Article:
The filing deadline to submit 2017 tax returns will be on Tuesday, April 17, 2018. Usually, the deadline would be on April 15, but, in 2018, April 15 falls on a Sunday and April 16 is a legal holiday in the District of Columbia (Emancipation Day). Under the tax law, legal holidays in the District of Columbia affect the filing deadline for federal tax returns; hence, the filing deadline moved by one more day to April 17, 2018.

US taxpayers who have to file international information returns should keep in mind that there are two categories of such returns: information reports which are filed with their 2017 tax returns and the information reports which are filed (or e-filed) separately from the 2017 tax returns. Forms 926, 5471, 8621, 8865, 8938 and other similar information returns must be filed with the original US tax returns.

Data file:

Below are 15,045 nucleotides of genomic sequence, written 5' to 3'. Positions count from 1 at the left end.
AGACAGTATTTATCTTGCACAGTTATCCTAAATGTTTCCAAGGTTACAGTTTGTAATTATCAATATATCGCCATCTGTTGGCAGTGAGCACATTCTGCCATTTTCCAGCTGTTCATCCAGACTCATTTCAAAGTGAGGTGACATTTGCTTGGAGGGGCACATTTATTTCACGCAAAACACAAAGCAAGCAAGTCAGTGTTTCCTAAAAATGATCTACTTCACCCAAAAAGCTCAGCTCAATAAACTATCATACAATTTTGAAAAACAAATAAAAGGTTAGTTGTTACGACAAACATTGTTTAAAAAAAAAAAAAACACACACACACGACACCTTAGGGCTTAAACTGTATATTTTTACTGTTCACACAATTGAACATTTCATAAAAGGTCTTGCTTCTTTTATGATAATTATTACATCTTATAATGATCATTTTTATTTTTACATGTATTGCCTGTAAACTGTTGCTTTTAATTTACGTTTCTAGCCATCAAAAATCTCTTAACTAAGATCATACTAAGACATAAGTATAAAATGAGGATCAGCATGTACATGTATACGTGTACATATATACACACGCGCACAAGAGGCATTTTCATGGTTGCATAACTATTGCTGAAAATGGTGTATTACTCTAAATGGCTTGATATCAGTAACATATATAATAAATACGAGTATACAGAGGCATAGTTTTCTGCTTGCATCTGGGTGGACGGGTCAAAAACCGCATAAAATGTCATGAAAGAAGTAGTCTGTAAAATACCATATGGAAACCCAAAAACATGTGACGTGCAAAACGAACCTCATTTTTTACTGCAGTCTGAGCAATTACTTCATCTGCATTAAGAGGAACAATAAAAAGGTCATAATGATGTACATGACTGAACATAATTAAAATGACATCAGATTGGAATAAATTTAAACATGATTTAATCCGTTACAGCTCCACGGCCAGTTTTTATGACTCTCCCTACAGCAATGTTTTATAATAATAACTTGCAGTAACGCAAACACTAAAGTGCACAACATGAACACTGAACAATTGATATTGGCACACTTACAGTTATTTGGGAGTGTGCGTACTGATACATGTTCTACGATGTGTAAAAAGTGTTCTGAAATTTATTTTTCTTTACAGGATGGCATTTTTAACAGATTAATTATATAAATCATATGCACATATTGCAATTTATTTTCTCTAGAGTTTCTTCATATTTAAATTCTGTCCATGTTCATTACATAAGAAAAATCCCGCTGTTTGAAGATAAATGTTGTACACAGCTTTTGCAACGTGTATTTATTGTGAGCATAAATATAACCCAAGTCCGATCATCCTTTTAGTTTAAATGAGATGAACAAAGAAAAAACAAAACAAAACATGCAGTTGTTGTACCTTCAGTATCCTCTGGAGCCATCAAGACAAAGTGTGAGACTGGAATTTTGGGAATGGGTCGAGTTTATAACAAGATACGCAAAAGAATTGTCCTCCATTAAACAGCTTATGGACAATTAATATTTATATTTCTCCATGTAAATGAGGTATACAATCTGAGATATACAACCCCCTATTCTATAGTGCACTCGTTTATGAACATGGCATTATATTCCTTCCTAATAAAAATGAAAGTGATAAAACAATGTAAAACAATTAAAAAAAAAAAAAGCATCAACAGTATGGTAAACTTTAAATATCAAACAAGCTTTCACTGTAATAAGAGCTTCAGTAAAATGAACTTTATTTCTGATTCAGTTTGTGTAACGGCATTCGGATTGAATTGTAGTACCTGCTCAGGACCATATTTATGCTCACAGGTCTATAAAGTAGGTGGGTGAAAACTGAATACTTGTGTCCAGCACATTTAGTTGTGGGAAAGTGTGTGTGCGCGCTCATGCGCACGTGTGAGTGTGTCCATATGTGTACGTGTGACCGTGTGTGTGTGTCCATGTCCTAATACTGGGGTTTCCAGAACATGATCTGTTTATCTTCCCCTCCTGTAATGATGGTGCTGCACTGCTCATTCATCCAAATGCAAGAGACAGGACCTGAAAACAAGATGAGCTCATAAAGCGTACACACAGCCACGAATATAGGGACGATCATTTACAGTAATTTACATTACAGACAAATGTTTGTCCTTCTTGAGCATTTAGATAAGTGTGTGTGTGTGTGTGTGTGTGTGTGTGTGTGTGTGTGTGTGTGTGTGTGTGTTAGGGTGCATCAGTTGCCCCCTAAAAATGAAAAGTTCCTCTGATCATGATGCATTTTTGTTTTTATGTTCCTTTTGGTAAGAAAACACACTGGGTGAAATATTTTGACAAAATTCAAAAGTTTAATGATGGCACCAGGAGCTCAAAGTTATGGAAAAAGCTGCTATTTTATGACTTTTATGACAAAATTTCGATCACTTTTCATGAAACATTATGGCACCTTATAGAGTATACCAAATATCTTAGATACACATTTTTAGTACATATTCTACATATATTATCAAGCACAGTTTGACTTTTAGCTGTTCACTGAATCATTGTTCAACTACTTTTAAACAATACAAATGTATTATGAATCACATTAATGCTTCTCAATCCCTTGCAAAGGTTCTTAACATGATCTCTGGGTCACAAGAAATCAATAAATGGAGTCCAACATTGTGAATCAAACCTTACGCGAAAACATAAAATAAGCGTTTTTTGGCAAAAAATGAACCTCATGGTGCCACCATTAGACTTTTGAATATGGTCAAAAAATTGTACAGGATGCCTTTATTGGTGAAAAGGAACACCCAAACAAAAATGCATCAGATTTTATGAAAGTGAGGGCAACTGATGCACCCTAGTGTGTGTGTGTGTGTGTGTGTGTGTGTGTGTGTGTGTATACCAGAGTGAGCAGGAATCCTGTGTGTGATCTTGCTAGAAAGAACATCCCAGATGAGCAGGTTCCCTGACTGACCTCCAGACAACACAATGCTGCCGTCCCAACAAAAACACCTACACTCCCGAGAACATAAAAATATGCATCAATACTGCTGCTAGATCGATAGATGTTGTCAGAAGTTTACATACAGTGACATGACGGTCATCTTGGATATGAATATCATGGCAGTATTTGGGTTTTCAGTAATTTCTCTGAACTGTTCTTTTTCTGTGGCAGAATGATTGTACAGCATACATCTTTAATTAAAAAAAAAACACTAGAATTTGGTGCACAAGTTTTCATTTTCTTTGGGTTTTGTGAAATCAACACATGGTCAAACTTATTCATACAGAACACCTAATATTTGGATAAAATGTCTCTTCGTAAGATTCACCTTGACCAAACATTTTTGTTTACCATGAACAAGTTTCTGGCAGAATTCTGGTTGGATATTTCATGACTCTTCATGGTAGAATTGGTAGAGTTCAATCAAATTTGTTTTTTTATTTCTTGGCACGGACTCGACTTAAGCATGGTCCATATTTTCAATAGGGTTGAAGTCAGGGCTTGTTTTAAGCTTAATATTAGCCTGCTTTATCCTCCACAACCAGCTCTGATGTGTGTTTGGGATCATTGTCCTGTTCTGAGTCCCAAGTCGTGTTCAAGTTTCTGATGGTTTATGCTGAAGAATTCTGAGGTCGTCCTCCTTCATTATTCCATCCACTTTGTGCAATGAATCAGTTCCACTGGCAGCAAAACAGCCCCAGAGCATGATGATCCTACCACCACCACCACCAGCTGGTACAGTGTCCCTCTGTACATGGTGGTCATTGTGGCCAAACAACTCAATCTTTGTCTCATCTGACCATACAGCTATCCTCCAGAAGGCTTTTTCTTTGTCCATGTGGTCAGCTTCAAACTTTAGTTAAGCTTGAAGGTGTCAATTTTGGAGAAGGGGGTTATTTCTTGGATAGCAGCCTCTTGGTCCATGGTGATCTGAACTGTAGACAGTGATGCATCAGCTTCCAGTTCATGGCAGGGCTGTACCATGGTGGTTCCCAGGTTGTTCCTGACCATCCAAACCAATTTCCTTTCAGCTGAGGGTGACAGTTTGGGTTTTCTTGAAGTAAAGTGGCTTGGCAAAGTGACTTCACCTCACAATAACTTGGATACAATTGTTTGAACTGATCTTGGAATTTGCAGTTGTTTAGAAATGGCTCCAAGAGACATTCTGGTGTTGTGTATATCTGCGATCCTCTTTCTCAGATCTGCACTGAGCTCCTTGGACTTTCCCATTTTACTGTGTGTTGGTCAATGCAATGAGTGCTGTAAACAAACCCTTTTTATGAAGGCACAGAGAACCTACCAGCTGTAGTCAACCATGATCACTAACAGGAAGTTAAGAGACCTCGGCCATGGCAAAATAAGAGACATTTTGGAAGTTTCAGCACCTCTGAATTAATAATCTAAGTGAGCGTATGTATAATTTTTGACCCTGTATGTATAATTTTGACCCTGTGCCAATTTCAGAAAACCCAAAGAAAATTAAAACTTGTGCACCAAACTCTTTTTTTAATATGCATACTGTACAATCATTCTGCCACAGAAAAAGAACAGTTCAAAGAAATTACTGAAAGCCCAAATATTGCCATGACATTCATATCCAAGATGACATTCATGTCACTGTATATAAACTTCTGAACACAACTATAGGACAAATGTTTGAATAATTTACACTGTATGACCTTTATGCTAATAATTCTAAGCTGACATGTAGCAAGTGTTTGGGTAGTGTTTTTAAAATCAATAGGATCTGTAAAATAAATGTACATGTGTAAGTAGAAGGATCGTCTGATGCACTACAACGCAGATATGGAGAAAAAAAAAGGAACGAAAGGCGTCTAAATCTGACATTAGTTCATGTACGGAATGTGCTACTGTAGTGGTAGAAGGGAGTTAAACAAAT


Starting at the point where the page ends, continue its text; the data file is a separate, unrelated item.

On he other hand, FBARs (FinCEN Form 114) and Form 3520 should be filed separately from the taxpayers’ tax returns. The deadline for this category of returns, however, is the same as the deadline for the 2017 tax returns – April 17, 2018 (unless an extension is filed).

Contact Sherayzen Law Office for Help with Your US International Tax Compliance During this 2018 Tax Filing Season

If you have foreign income and/or foreign assets, or if you received a foreign gift or inheritance, you should contact Sherayzen Law Office for professional help in determining your US tax compliance obligations and the preparation of the required US international information returns.

Contact Us Today to Schedule Your Confidential Consultation!